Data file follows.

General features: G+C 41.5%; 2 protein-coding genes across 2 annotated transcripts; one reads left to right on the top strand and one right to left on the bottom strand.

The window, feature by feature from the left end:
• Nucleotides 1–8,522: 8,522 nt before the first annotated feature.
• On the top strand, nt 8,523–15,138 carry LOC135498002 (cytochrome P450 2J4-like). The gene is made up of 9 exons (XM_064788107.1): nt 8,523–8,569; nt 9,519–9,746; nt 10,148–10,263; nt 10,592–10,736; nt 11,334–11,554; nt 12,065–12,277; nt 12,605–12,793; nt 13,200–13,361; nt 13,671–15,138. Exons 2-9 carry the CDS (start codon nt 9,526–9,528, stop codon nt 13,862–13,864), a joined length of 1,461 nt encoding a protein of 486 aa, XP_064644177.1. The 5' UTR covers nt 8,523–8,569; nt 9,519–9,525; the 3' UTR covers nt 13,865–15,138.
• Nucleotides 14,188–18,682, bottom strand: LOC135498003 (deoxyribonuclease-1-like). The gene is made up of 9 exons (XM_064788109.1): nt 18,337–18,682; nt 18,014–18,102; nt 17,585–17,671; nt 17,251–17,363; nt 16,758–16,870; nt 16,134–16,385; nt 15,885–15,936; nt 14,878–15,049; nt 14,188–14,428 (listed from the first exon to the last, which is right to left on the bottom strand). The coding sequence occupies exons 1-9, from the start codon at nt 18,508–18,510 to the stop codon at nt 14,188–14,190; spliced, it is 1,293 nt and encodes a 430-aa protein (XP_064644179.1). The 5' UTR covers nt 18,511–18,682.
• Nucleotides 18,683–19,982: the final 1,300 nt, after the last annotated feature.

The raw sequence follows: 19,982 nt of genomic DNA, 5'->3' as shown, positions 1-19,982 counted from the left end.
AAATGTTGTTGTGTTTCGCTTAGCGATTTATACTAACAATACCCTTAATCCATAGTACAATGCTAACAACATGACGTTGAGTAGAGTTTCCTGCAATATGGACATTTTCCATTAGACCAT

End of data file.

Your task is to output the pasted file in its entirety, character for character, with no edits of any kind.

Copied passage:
General features: G+C 41.5%; 2 protein-coding genes across 2 annotated transcripts; one reads left to right on the top strand and one right to left on the bottom strand.

The window, feature by feature from the left end:
• Nucleotides 1–8,522: 8,522 nt before the first annotated feature.
• On the top strand, nt 8,523–15,138 carry LOC135498002 (cytochrome P450 2J4-like). The gene is made up of 9 exons (XM_064788107.1): nt 8,523–8,569; nt 9,519–9,746; nt 10,148–10,263; nt 10,592–10,736; nt 11,334–11,554; nt 12,065–12,277; nt 12,605–12,793; nt 13,200–13,361; nt 13,671–15,138. Exons 2-9 carry the CDS (start codon nt 9,526–9,528, stop codon nt 13,862–13,864), a joined length of 1,461 nt encoding a protein of 486 aa, XP_064644177.1. The 5' UTR covers nt 8,523–8,569; nt 9,519–9,525; the 3' UTR covers nt 13,865–15,138.
• Nucleotides 14,188–18,682, bottom strand: LOC135498003 (deoxyribonuclease-1-like). The gene is made up of 9 exons (XM_064788109.1): nt 18,337–18,682; nt 18,014–18,102; nt 17,585–17,671; nt 17,251–17,363; nt 16,758–16,870; nt 16,134–16,385; nt 15,885–15,936; nt 14,878–15,049; nt 14,188–14,428 (listed from the first exon to the last, which is right to left on the bottom strand). The coding sequence occupies exons 1-9, from the start codon at nt 18,508–18,510 to the stop codon at nt 14,188–14,190; spliced, it is 1,293 nt and encodes a 430-aa protein (XP_064644179.1). The 5' UTR covers nt 18,511–18,682.
• Nucleotides 18,683–19,982: the final 1,300 nt, after the last annotated feature.

The raw sequence follows: 19,982 nt of genomic DNA, 5'->3' as shown, positions 1-19,982 counted from the left end.
AAATGTTGTTGTGTTTCGCTTAGCGATTTATACTAACAATACCCTTAATCCATAGTACAATGCTAACAACATGACGTTGAGTAGAGTTTCCTGCAATATGGACATTTTCCATTAGACCAT